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The monitoring of adverse events in clinical care can be an important part of quality assurance. There is little evidence on the monitoring of re‐exploration after cardiac surgery.
To apply statistical monitoring techniques to the rate of re‐exploration for excessive bleeding in adult patients undergoing cardiac surgery procedures using cardiopulmonary bypass at Geelong Hospital, Victoria, Australia, between 1997 and 2003.
Shewhart charts, moving average plots and cumulative sum (CUSUM) charts were used to demonstrate changes in the rate of re‐exploration over time.
A CUSUM chart was used retrospectively at a time of perceived deteriorating clinical outcomes in patients of the cardiac surgery service. At this time, an intervention aimed at reducing the re‐exploration rate was performed, and subsequent CUSUM charts indicated an improvement in this rate. The CUSUM chart has become an important part of the quality feedback of clinical care outcomes within the Anaesthesia & Pain Management unit of Geelong Hospital.
Statistical monitoring techniques for quality assurance can identify important changes in clinical performance, and their adoption by clinicians is recommended.
Several authors have described the importance of the involvement of clinicians in quality assurance activities.1,2 One component of quality assurance that has been underutilised is statistical monitoring of the rates of specific undesirable patient outcomes. High‐profile cases have helped to illustrate possible methods for the statistical monitoring of adverse clinical outcomes.3 However, examples closer to routine clinical care are required to demonstrate further the role of statistical monitoring as part of a quality assurance process.
An adult cardiac surgery service was commenced at the Geelong Hospital (Geelong, Victoria, Australia) in 1997.4 Re‐exploration for excessive bleeding after cardiac surgery is an important adverse event that has been shown to increase the risk to patients of longer stay at hospital and in the intensive care unit, wound infection, other morbidity and death.5,6,7,8 At the Geelong Hospital, operating theatre staff, anaesthetists, intensive care staff and cardiac surgeons formed a subjective impression that there was an increased rate of re‐exploration for excessive bleeding in cardiac surgery cases. This occurred at a time when there was international evidence of declining rates of re‐exploration.9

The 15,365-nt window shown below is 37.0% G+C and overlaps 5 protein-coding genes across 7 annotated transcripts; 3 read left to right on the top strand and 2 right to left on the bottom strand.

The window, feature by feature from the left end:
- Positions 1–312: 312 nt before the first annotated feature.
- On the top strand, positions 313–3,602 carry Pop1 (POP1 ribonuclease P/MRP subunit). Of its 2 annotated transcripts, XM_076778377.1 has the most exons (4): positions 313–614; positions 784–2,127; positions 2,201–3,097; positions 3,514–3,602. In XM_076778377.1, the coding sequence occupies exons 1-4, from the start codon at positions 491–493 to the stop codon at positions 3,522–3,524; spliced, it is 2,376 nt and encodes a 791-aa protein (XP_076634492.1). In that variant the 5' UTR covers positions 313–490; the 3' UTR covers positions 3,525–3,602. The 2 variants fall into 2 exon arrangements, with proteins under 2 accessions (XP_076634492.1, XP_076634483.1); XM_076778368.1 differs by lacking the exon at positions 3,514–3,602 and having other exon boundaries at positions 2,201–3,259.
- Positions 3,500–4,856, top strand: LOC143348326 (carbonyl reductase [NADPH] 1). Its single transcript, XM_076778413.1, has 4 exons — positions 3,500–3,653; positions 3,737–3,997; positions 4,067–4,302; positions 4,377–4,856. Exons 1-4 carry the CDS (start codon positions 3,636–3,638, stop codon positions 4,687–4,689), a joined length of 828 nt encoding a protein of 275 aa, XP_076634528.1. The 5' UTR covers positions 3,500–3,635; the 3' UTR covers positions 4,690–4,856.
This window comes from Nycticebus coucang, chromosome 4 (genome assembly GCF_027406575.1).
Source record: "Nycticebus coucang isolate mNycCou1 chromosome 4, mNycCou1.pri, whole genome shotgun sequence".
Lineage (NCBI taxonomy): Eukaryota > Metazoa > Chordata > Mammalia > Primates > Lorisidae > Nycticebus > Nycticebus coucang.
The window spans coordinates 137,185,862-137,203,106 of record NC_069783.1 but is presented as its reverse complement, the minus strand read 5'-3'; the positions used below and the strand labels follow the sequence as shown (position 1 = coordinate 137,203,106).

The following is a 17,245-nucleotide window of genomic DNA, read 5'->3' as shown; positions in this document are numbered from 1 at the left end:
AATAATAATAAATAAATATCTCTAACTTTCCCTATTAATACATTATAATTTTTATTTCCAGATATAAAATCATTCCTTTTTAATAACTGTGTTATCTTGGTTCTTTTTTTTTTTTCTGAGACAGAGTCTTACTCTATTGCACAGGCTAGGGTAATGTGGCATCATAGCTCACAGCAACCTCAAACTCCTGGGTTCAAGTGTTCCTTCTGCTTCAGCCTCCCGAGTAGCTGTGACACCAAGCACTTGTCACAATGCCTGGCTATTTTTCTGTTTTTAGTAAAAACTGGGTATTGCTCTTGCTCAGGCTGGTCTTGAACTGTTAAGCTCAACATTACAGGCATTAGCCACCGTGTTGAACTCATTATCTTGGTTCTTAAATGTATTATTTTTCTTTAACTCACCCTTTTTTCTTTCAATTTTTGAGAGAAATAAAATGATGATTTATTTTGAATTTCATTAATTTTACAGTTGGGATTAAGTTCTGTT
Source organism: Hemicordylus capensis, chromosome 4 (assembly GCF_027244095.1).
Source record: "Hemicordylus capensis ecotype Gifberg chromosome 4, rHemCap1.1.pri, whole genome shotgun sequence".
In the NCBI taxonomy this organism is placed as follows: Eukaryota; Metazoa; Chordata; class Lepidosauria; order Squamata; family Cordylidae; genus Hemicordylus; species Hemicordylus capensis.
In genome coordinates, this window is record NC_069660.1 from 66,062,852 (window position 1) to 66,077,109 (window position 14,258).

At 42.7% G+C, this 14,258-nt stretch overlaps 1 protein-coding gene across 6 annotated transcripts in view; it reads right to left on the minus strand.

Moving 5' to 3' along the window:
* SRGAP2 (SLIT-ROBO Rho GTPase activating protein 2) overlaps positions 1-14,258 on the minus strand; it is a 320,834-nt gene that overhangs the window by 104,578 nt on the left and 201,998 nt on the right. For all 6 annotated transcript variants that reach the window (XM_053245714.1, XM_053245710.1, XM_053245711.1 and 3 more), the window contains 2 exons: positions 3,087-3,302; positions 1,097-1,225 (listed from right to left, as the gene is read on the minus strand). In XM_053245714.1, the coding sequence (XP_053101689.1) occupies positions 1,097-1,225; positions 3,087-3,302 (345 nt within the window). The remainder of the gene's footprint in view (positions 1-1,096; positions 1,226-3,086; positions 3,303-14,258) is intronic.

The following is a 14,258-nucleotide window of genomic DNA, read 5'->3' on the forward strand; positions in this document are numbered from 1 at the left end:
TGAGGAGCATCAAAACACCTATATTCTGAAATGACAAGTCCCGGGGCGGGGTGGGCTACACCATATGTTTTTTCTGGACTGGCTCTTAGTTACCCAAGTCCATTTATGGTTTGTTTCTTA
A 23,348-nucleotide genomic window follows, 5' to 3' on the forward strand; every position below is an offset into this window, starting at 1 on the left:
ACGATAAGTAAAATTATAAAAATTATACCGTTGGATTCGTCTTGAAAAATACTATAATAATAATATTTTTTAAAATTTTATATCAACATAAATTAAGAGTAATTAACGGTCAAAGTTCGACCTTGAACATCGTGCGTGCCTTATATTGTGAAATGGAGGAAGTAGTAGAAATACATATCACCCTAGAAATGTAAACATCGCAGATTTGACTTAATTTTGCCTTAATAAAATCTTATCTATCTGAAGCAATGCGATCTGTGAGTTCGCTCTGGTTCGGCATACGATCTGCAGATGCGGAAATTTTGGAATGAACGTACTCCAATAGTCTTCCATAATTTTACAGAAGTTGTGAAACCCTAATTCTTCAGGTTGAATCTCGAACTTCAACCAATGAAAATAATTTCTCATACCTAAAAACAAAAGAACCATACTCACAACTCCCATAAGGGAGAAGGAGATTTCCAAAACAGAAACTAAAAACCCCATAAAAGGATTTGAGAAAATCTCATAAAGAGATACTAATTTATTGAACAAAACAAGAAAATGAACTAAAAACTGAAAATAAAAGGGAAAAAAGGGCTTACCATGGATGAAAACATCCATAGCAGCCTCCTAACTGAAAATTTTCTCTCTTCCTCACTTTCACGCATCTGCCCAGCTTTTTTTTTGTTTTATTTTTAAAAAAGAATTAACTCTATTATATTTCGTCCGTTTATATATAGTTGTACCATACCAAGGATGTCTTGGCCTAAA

In order to determine whether the perception of an increase in the rate of re‐exploration in cardiac surgery cases on cardiopulmonary bypass was warranted, we applied statistical monitoring techniques to the Geelong Hospital Cardiac Database.
The details of all adult patients undergoing cardiac surgery at the Geelong Hospital between late 1997 and early 2003 were recorded on a cardiac surgical database.4 Postoperative complications such as re‐exploration for bleeding were mandatory fields in the database.
The outcome of interest was the need for re‐exploration (for excessive bleeding) warranting return to the operating theatre. The service's experience with re‐exploration was summarised using Shewhart and moving average charts in batches of 100 patients. With equal‐sized batches, the Shewhart chart is a special case of the moving average chart that plots the moving average only for the 100th, 200th and so on patients. As 100 patients is an arbitrary choice, moving average charts were also plotted for batches of 50 and 150 patients. Probabilities from the binomial distribution were used to define 0.1–99.9% confidence limits around an expected rate of 5% for these charts. The inclusion of these limits converts the plots into control charts, with the process being defined as out of control if the plotted rate in the chart exceeds the limits. If re‐exploration continued at a rate of 5%, then this monitoring would on average take 500 batches of 100 patients before being incorrectly identified as out of control. The smaller the batch size, the shorter this average run length—that is, we expect a false alarm sooner with smaller batch size, but also expect a true alarm sooner.
Statistical monitoring of re‐exploration was performed using cumulative sum (CUSUM) charts.10,11,12,13 Firstly, a simple CUSUM chart, the cumulative number of excess cases of re‐exploration for bleeding, was constructed, assuming that the normal re‐exploration rate was 5%, based on experiences elsewhere.5,7 This was calculated sequentially in date order for each patient as the number of re‐explorations up to that time minus 5% of the number of patients up to the same time. Horizontal movement of this chart for any run of patients indicates performance at a 5% rate.